Authorities in Rhine-Sieg County, south of Cologne, have ordered the evacuation of several villages downstream from the Steinbachtal reservoir, fearing the dam may also rupture.

A firefighter drowned during rescue work in the city of Altena in western Germany on Wednesday and another collapsed during rescue operations at a power station in Werdohl-Elverlingsen. A man went missing in the eastern town of Joehstadt after he went missing while trying to protect his property from rising waters, authorities said.

Rail links have been suspended across much of North Rhine-Westphalia, Germany’s most populous state. Governor Armin Laschet, who is running to succeed Angela Merkel as chancellor in Germany’s elections this fall, was due to visit the flood-affected town of Hagen later Thursday.

German weather service DWD predicted precipitation would decrease on Thursday, although there may still be localized storms.

Authorities in the town of Valkenburg in the south of the Netherlands, near the German and Belgian borders, evacuated a care home and hospice overnight amid flooding that transformed the main street of the tourist town in the river, Dutch media reported.

The Dutch government sent some 70 troops to the southern province of Limburg on Wednesday evening to help with tasks such as transporting evacuees and filling sandbags as rivers overflowed their banks.

A section of one of the busiest highways in the Netherlands has been closed due to rising waters threatening to flood the road and Dutch media have shown a group of holidaymakers being rescued from a window in hotel with the help of an excavator.

Unusually heavy rains also flooded parts of northeastern France this week, chopping down trees and forcing the closure of dozens of roads. A train line to Luxembourg was disrupted, and firefighters evacuated dozens of people from homes near the Luxembourg and German border and in the Marne region, according to the local television channel France Bleu.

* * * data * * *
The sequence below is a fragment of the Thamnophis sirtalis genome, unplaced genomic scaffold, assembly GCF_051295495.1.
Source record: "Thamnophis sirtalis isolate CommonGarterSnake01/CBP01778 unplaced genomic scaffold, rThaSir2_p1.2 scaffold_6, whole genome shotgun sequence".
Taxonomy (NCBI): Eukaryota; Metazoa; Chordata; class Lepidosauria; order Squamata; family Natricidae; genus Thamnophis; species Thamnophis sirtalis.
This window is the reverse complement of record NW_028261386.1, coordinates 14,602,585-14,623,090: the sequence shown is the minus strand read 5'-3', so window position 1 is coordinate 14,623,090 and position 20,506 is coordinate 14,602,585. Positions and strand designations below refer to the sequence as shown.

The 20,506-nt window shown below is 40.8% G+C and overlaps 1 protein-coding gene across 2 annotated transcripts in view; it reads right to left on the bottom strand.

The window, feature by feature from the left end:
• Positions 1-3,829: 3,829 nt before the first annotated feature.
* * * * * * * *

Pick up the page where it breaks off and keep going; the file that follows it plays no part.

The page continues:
The equivalent of two months of rain fell in some areas in the past one or two days, according to the French national weather service. With the ground already saturated, the service forecast more showers on Thursday and issued flood warnings for 10 regions.

Meanwhile, high temperatures of 30 degrees Celsius (86 degrees Fahrenheit) or more were expected in parts of northern Europe on Thursday.

The night between Wednesday and Thursday was the hottest in history, Finnish weather service company Foreca said on Thursday, with the mercury reaching 24.2 degrees Celsius (75.6 degrees Fahrenheit).

Climate activist Greta Thunberg tweeted that the extreme weather conditions of recent days should not be seen as “the new normal”.

“We are at the very beginning of a climate and ecological emergency, and extreme weather events will only become more and more frequent,” she said on Twitter.


Raf Casert in Brussels, Angela Charlton in Paris, Jan M. Olsen in Copenhagen and Mike Corder in The Hague contributed to this report.